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Visitor’s Guide

From

the Mayor

From the Mayor

Dear guest. Welcome

to Reykjavík! I would

like to extend my

warmest welcome and

invite you to spend

some time exploring

our lovely city. Reykjavík is a great city,

not in terms of size or population, but

in terms of people, cultural activity and

proximity to nature.

I urge you to try out our swimming

pools and hot geothermal baths which

are all owned and run by the city.

There you can meet the locals and

they can tell you a thing or two about

where to go and what to do. One of

the qualities of Reykjavík is the close

proximity to nature. We have large city

parks and smaller pocket parks and

squares like every other city does, but

you don‘t have to travel a great dis-

tance in order to experience pure na-

ture and enjoy fresh water straight

from the stream. During the day you

can visit one of our museums, weath-

er to experience world class mod-

ern art or the ancient manuscripts of

Eddukvæði.

I encourage you to take a walk down

to the harbour where you can see how

the fishing and industrial harbour is

intertwined with tourism and culture.

Try a lobster soup or a catch of the

day. Take a walk on the public art-

work Þúfa which represents our cul-

tural heritage in agriculture and fish-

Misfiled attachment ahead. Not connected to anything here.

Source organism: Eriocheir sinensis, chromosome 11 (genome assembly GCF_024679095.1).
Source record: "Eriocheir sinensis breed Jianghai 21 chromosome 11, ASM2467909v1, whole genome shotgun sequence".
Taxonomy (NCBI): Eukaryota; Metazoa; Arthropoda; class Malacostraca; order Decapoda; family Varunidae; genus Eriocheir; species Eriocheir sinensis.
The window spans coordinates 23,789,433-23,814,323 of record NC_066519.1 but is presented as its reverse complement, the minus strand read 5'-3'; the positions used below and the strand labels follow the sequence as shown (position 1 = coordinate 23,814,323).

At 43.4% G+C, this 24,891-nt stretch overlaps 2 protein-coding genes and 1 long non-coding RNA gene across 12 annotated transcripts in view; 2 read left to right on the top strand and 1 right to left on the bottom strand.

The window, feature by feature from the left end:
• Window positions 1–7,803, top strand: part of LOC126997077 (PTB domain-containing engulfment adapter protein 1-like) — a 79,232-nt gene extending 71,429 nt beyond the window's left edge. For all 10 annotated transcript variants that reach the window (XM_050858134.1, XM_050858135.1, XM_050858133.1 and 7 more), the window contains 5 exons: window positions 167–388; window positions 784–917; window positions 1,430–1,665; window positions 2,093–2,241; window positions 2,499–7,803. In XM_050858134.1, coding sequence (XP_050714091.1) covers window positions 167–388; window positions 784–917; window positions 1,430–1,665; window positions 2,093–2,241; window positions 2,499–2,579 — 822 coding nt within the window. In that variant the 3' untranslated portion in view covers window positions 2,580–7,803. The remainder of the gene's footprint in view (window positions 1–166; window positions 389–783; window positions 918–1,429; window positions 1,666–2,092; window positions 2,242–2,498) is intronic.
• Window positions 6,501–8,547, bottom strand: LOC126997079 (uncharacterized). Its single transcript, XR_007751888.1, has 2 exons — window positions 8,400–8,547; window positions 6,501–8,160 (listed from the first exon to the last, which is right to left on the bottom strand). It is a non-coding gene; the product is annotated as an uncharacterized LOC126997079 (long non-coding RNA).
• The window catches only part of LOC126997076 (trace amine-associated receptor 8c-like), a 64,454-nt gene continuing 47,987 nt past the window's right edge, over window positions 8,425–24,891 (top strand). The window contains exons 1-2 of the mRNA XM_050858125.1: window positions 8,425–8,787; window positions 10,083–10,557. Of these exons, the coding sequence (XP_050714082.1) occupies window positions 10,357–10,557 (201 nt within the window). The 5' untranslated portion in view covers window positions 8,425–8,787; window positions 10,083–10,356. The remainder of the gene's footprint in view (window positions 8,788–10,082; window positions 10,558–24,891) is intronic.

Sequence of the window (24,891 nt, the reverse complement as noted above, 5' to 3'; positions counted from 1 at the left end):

ieries. Harpa Concert Hall rests by the

seafront, a landmark in the city scape

where the concerts are not only sym-

phonic orchestras or operas but also

techno festivals and death metal con-

certs. We celebrate every culture that

grows in the city.

Live music in Reykjavík is every-

where. We have music festivals that

take place about every month or so.

Weather it be small folk music festivals

or large ones that can have a great

impact on our economy like Iceland

Airwaves – Reykjavík is the city of live

music. A wide selection of cafés, small

butiques and restaurants are carefully

situated in the Laugavegur area and if

you would like to see the city from a

broader view, I recommend our public

bus system where you can hop on or

off where you like.

I hope you enjoy your stay. Welcome

to Reykjavík.

Dagur B. Eggertsson

825

The Irish scholar Dicuíl records that Irish hermit monks have been leaving Ireland to

settle in the island of Thule.